New Brunswick New Democratic Party response:
The NDP believes in safe and sustainable resource development that is profitable for the province as a whole. The NDP will not allow any natural resource development project to proceed unless it passes two independent tests: first, is it environmentally sustainable? Second, is it profitable for the province?

The NDP will establish an independent office modeled on the American Environmental Protection Agency, which will have among its mandates the power to assess the environmental sustainability and safety of shale gas (or any other resource extraction project). Once that is complete, the Department of Finance will assess the industry’s potential profitability to the province.

If either of these two tests fail, the project will not be approved. If both tests are passed the proposal will proceed to a free vote by MLAs before going forward. Tests can only be conducted at two year intervals, with costs borne by industry.

Green Party of New Brunswick response:
New Brunswick's domestic economy has largely been dependent on the export of natural resources throughout its history, so the lesson we should take from our current challenge is that we must diversify our economy so we are less dependent on natural resources and less dependent on the ups and downs of export markets.

Renewable resources can be developed sustainably and New Brunswick has that opportunity with traditional resources such as food production, timber, fish and shellfish if we take an approach that is ecologically-based and tied to sustaining the well-being of communities adjacent to those resources. We also are blessed with ample renewable energy sources including solar, wind, bioenergy, tidal and geothermal whose development should increase the resilience of our communities and enhance our well-being.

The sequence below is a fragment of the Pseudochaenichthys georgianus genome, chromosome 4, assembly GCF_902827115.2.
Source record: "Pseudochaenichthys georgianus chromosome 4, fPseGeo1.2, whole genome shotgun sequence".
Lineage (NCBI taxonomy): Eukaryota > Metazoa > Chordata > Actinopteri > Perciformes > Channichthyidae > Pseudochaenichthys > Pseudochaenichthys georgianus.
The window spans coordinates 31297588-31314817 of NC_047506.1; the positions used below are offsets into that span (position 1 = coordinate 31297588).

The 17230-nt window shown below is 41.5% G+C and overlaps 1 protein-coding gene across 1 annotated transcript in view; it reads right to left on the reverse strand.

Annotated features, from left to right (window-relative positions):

In the face of the growing crisis in our climate, the further exploitation of fossil fuels is unsustainable. We have exceeded the limits of the Earth's capacity to absorb the carbon pollution resulting from the production and consumption of fossil fuels, so the ethical imperative must be to reduce our economic dependence on fossil fuel production and use. This presents tremendous opportunities for economic development as we change our patterns and scale of energy use, while shifting to renewable sources of energy whose exploitation require growth in the clean tech and ITC sectors.

People’s Alliance of New Brunswick response:
The People's Alliance supports the safe, responsible development of our natural resources with comparable royalty returns to other jurisdictions. We must develop these resources to the benefit of not only the companies involved, but as well to the people and province in order lessen our dependence on equalization. The goal is to eventually get off equalization altogether, and reduce the provincial debt.

Question 2
For decades, New Brunswickers have enjoyed a high quality of life. But the future of many of the services we value most are now in doubt. In particular, the healthcare cost burden is felt by everyone, including chamber members. While we applaud recent cost control efforts within our health care system, what practices do you have planned for improved health care outcomes? How do you plan to financially sustain the NB Drug Plan? What plans do you have in place for physician recruitment?

Progressive Conservative Party of New Brunswick response:
The Alward government knew when it set out to improve the way the province spent money on healthcare it would be a difficult battle. Our provinces aging demographic and increased need for services have not made the task any easier. However; New Brunswick was the only province in Canada to hold the line on healthcare spending while improving service delivery. The Alward Government knew that New Brunswick needed to do better with the money the province did have available and that meant making sure the dollars were properly targeted to frontline services.

The NB Drug plan is the first of its kind in Canada and will be a model for other provinces. David Alward’s Government and the PC Party are 100% committed to working with businesses to ensure the implementation of the plan is affordable, while ensuring that New Brunswickers are covered for the prescription drugs they need. Lowering healthcare costs is everyone’s responsibility. David Alward is fully been committed to wellness and created the Department of Healthy and Inclusive Communities to ensure there was a targeted approach to improved lifestyles. New Brunswick has a Wellness Strategy Action Plan and an excellent healthcare system.

New Brunswick Liberal Party response: